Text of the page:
The Queer “Emerson Bubble”

I applied to Emerson College 70 percent because it was a great writing school, 20 percent because I loved the campus, and 10 percent because I knew it was a queer campus. Coming from a town in New Hampshire with the least amount of diversity in any fashion, I longed for the acceptance that I saw in TV shows. I wanted openness, young people with opinions and common issues; I wanted to relate to others. And I was so so excited to come here.

On the other hand, I was terrified, not just of leaving home, but to go to a place with an already existing label that I myself didn’t even officially use. Where I am from, you can’t say these things, you can’t reveal these things, and maybe you whisper them to friends and they don’t get it. When I told people I was going to Emerson, suddenly my sexuality inched its way into conversations. People wanted to know, “Why this school? Are you gay?” Any pride I felt suddenly turned to shame as I defended my school choice by saying, “It’s not a gay school, that’s just an evil stereoptype.”

However, inside, I was still longing for a “gay school.” I wanted to finally be in a place with people I could relate to and talk to and be an open book with. People told me this wasn’t like the “real world,” and I was totally fine with that because maybe the “real world” just needed to catch up to Emerson?

Emerson College is one of the most LGBTQ+ friendly schools in the country since the past decade and has been called “the gayest school in the country” by many people I know.  I knew this before coming here, yet nothing could prepare me for the level of acceptance this school actually has. 

Here are some examples:

In the dining hall, I heard someone say “What a minute, you said you’re straight?” and then dropped a plate in shock.

Someone was walking up the stairs and said outloud, “I think I might be… a homosexual…” and about 15 people said: “Same.”

I know two straight people, and queer is the default I assume.

I have nonbinary people in most of my classes, and we are very big on pronouns here.

In class, most people talk about their sexuality and gender identity because it is meaningful to them. 

I love this so much. I love being able to be myself in a class and being able to write about topics I used to shred up when I was younger. I love the genuine happiness of queer people here, and the spaces for queer people that are not readily seen, and mostly, I love the person I have become.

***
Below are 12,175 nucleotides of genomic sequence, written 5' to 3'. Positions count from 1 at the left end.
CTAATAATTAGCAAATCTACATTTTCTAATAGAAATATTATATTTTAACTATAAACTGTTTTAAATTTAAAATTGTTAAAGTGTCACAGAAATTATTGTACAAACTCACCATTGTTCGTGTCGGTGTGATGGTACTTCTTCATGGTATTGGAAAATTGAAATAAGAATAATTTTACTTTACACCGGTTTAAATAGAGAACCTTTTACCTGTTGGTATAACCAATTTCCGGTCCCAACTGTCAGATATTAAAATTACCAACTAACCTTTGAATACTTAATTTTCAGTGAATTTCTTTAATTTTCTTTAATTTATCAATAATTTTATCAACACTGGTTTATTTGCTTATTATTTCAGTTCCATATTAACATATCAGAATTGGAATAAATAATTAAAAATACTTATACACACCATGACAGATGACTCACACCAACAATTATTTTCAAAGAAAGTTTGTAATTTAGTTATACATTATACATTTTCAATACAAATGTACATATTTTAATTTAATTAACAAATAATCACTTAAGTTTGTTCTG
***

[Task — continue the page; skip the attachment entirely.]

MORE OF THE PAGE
But I also take it for granted. 

I go home and act like a different person where the shame is palpable. The only queer influence I see is random couples looking for a “third” on tinder, preferrably a woman. If anyone is gay, they are known as “one of those people” and are a point for gossip and scrutiny. It’s a spectacle, and only an hour and a half away from my campus. 

You look at this country and it took until June of 2015 for the U.S. Supreme Court to make same-sex marriage legal in all 50 states! That was only four years ago!

Going further out, only 4.5 percent of the population actually identifies as LGBTQ+. That is a far cry from what it feels like at Emerson, which I would estimate to be at least 50 percent. 

In Iran, Saudi Arabia, Yemen, Nigeria, Sudan, and Somalia, same-sex acitivity carries the death penalty.

In some countries where homosexuality is legal, there are still several laws in place that make living openly difficult, such as in Russia where it is illegal to distribute "propaganda of nontraditional sexual relations."

Only about 13% of UN member countries have legalized gay marriage.

These statistics are just absurd to me when I’m walking down the streets of Boston and I see tons of gender noncomforming people holding hands and kissing, and I don’t even wonder what gender they are. 

So, yes, I live on my “gay” campus in a bubble almost, and now my worry is about the culture shock that will happen when I graduate. Will people accept me and my work? How much will I have to change?

I am a creative writer, my work is who I am and I strive to be an authentic version of myself that shows through my writing, and I think many others at Emerson will agree, as well as many other creative people. 

I know Emerson does not match up to the “real world,” but that does not make the “real world” the right option. Openness, love, and acceptance are tenets of a happy society, and perhaps the “real world” should strive to be more like Emerson.